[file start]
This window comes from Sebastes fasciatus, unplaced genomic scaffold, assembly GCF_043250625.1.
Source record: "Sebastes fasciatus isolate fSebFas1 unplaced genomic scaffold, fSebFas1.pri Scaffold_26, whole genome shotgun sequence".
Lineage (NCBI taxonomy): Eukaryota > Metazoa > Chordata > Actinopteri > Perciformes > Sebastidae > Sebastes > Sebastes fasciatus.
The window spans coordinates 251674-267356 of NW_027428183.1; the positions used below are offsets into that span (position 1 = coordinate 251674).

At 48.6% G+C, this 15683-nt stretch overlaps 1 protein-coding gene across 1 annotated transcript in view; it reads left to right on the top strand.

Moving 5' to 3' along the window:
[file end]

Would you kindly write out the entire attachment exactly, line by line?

This window comes from Sebastes fasciatus, unplaced genomic scaffold, assembly GCF_043250625.1.
Source record: "Sebastes fasciatus isolate fSebFas1 unplaced genomic scaffold, fSebFas1.pri Scaffold_26, whole genome shotgun sequence".
Lineage (NCBI taxonomy): Eukaryota > Metazoa > Chordata > Actinopteri > Perciformes > Sebastidae > Sebastes > Sebastes fasciatus.
The window spans coordinates 251674-267356 of NW_027428183.1; the positions used below are offsets into that span (position 1 = coordinate 251674).

At 48.6% G+C, this 15683-nt stretch overlaps 1 protein-coding gene across 1 annotated transcript in view; it reads left to right on the top strand.

Moving 5' to 3' along the window: